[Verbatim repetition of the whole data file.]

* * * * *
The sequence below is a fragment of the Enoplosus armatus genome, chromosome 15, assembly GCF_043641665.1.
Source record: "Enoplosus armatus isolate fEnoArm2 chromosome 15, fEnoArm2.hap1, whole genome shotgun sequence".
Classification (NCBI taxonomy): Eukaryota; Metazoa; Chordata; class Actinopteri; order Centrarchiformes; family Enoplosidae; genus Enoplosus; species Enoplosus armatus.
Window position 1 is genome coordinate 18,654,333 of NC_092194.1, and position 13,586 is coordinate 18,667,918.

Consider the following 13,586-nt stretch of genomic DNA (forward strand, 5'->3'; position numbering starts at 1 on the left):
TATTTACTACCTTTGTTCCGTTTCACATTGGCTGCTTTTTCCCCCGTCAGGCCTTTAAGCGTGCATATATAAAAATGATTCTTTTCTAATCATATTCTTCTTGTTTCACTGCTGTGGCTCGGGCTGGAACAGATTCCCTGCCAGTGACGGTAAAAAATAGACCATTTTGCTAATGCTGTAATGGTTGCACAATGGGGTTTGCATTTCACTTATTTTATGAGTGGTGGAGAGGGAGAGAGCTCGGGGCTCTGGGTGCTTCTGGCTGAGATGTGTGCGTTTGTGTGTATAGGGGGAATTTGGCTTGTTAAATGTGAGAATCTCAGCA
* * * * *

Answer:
The sequence below is a fragment of the Enoplosus armatus genome, chromosome 15, assembly GCF_043641665.1.
Source record: "Enoplosus armatus isolate fEnoArm2 chromosome 15, fEnoArm2.hap1, whole genome shotgun sequence".
Classification (NCBI taxonomy): Eukaryota; Metazoa; Chordata; class Actinopteri; order Centrarchiformes; family Enoplosidae; genus Enoplosus; species Enoplosus armatus.
Window position 1 is genome coordinate 18,654,333 of NC_092194.1, and position 13,586 is coordinate 18,667,918.

Consider the following 13,586-nt stretch of genomic DNA (forward strand, 5'->3'; position numbering starts at 1 on the left):
TATTTACTACCTTTGTTCCGTTTCACATTGGCTGCTTTTTCCCCCGTCAGGCCTTTAAGCGTGCATATATAAAAATGATTCTTTTCTAATCATATTCTTCTTGTTTCACTGCTGTGGCTCGGGCTGGAACAGATTCCCTGCCAGTGACGGTAAAAAATAGACCATTTTGCTAATGCTGTAATGGTTGCACAATGGGGTTTGCATTTCACTTATTTTATGAGTGGTGGAGAGGGAGAGAGCTCGGGGCTCTGGGTGCTTCTGGCTGAGATGTGTGCGTTTGTGTGTATAGGGGGAATTTGGCTTGTTAAATGTGAGAATCTCAGCA